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" ... all our reasonings concerning causes and effects, are derived from nothing but custom ; and that belief is more properly an act of the sensitive, than of the cogitative part of our natures. "
INTELLECTUAL POWERS OF MAN - Page 454
by THOMAS REID - 1855
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The Intellectual repository for the New Church. (July/Sept. 1817 ...

New Church gen. confer - History
...writes of when he had argued himself into the conviction that mind as well as matter was a figment, and that belief is more -properly an act of the sensitive than of the cogitative part of our nature intellect with him being only a succession of impressions and ideas. "I am affrighted and astonished...
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The Works of Thomas Reid: With Account of His Life and Writings, Volume 3

Thomas Reid - Philosophy - 1815
...but a manifest truth ; though I conecive it to be very improperly expressed, by saying, that belicf is more properly an act of the sensitive than of the cogitative part of our nature. ESSAY VIII. OP TASTE. CHAP. I. Of TASTE IN GENERAL THAT power of the mind by which we are capable...
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The Works of Thomas Reid; with an Account of His Life and Writings, Volume 3

Thomas Reid - Philosophy - 1822
...made the last step in this progress, and crowned the system by what he calls his hypothesis ; to wit, that belief is more properly an act of the sensitive, than of the cogitative part of our nature. Beyond this, 1 think no man can go in this track ; sensation or feeling is all, and what is left to...
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A search of truth in the science of the human mind, Volume 1

Frederick Beasley - Psychology - 1822
...asserts, that all our reasonings concerning causes and effects, are derived from nothing but custom; and belief is more properly an act of the sensitive, than of the cogitative part of our nature. Finally, to hasten to the conclusion of this list of absurdities, he asserts, that the doctrine of...
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The Philosophical Works of David Hume ...

David Hume - Philosophy - 1826
...hypothesis, that all our reasonings concerning causes and effects, are derived from nothing but custom ; and that belief is more properly an act of the sensitive, than of the cogitative part of our natures. I have here proved, that the very same principles, which make us form a decision upon any...
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Essays on the powers of the human mind [orig. publ. as Essays on the ...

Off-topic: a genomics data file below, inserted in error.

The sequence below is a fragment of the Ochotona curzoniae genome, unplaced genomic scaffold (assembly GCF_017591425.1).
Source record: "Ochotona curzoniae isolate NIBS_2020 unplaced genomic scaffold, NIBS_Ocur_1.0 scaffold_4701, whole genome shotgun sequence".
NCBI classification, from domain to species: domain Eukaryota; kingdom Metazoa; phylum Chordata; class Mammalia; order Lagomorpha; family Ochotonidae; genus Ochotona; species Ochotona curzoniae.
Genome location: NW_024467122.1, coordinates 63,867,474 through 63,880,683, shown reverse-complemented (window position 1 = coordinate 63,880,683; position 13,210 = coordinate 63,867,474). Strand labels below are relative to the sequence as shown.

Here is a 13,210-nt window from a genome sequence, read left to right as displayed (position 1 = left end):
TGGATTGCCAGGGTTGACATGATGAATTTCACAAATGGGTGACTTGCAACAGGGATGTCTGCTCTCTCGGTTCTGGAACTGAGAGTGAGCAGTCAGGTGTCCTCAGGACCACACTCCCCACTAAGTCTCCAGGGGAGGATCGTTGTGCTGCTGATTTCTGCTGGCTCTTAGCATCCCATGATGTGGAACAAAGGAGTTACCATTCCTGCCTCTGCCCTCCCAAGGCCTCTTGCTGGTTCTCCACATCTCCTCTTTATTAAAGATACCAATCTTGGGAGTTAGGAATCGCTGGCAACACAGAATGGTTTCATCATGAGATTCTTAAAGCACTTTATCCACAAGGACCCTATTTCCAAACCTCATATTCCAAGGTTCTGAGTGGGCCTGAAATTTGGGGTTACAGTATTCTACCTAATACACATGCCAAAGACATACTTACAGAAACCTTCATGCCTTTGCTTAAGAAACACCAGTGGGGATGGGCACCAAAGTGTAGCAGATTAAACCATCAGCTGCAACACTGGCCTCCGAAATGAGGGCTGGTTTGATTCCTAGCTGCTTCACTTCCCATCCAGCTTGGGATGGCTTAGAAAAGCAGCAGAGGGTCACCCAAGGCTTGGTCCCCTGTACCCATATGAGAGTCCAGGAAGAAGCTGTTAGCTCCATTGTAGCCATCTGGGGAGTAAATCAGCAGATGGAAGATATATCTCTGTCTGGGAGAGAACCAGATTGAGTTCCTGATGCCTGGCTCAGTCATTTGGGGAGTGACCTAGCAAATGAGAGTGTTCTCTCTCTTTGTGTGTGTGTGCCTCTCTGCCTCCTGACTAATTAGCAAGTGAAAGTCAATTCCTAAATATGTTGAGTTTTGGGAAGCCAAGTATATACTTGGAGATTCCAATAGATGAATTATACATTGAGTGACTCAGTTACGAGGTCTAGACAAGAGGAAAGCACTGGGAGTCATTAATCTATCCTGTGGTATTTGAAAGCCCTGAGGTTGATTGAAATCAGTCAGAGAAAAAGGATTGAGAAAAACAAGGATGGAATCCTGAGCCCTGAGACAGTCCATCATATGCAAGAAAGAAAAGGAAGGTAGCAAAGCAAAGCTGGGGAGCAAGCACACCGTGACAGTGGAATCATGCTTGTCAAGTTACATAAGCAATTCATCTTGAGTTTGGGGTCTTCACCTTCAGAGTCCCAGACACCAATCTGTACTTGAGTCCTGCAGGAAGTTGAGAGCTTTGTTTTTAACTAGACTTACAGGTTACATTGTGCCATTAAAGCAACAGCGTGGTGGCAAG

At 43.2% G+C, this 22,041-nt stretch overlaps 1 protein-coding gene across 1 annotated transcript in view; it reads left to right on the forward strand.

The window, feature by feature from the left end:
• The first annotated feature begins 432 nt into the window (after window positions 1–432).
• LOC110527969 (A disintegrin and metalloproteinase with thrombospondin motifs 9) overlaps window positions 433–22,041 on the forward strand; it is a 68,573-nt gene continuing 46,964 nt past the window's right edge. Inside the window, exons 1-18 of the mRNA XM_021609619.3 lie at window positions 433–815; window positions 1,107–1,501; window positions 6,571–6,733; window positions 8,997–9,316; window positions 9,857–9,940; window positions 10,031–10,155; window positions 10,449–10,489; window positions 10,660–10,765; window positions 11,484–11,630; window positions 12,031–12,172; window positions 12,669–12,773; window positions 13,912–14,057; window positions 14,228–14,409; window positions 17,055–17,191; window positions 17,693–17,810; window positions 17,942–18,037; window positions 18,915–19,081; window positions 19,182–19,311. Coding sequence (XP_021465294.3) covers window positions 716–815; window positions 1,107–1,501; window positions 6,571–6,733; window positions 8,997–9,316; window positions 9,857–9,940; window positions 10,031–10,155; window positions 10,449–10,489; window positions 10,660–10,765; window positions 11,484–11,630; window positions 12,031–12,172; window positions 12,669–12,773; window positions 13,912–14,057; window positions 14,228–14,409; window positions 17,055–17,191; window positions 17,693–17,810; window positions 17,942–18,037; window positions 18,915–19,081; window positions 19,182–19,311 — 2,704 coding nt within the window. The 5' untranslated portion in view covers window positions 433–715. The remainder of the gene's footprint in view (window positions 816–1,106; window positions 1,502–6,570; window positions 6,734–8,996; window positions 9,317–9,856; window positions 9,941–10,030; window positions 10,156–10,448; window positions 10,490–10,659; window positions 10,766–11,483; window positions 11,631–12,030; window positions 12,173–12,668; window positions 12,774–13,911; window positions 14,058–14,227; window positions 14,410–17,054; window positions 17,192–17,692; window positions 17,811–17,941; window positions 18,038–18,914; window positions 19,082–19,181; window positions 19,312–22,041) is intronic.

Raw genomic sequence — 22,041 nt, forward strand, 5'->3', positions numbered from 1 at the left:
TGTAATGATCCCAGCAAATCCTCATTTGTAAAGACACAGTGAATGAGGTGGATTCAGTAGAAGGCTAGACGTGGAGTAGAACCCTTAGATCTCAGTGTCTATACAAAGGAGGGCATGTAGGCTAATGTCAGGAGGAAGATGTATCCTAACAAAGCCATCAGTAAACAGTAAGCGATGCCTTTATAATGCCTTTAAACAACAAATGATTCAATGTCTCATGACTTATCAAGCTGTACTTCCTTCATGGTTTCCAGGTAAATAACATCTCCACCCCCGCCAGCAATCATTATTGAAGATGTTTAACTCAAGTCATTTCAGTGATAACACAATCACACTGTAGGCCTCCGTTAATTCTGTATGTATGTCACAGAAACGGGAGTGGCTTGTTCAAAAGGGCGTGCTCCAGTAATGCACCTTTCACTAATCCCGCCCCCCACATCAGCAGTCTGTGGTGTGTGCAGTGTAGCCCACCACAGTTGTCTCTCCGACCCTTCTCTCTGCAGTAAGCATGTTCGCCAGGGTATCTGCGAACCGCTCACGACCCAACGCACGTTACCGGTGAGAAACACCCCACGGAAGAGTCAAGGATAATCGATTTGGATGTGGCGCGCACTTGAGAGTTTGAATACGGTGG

Thomas Reid - 1827
...system indeed is built upon it ; and it is of itself sufficient to prove what he calls his hypothesis, " that belief is more properly an act of the sensitive than of the cogitative part of our natures." It is very difficult to examine this account of belief with the same gravity with which it...
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The Works of Dugald Stewart: Dissertation exhibiting a general view of the ...

Dugald Stewart - Business & Economics - 1829
...our reasonings concerning causes and effects are derived from nothing but custom ; and, consequently, belief is more properly an act of the sensitive than of the cogitative part of our natures." (Ibid. p. 321.) The distinction here alluded to between the sensitive and the cogitative...
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The Works of Dugald Stewart: Dissertation exhibiting a general view of the ...

Dugald Stewart - Business & Economics - 1829
...our reasonings concerning causes and effects are derived from nothing but custom ; and, consequently, belief is more properly an act of the sensitive than of the cogitative part of our natures." (Ibid. p. 321.) latter, it is not improbable, that it may have been suggested by this passage...
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The Works of Dugald Stewart: Dissertation exhibiting a general view of the ...

Dugald Stewart - 1829
...our reasonings concerning causes and effects are derived from nothing but custom ; and, consequently, belief is more properly an act of the sensitive than of the cogitative part of our natures." (Ibid. p. 321.) The distinction here alluded to between the sensitive and the cogitative...
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Essays on the Active Powers of the Human Mind: An Inquiry Into the Human ...

Thomas Reid, Dugald Stewart - Mind and body - 1843 - 599 pages
...made the last step in this progress, and crowned the system by what he calls his hypothesis, to wit, That belief is more properly an act of the sensitive, than of the cogitative part of our nature. Beyond this I think no man can go in this track ; sensation or feeling is all, and what is left to...
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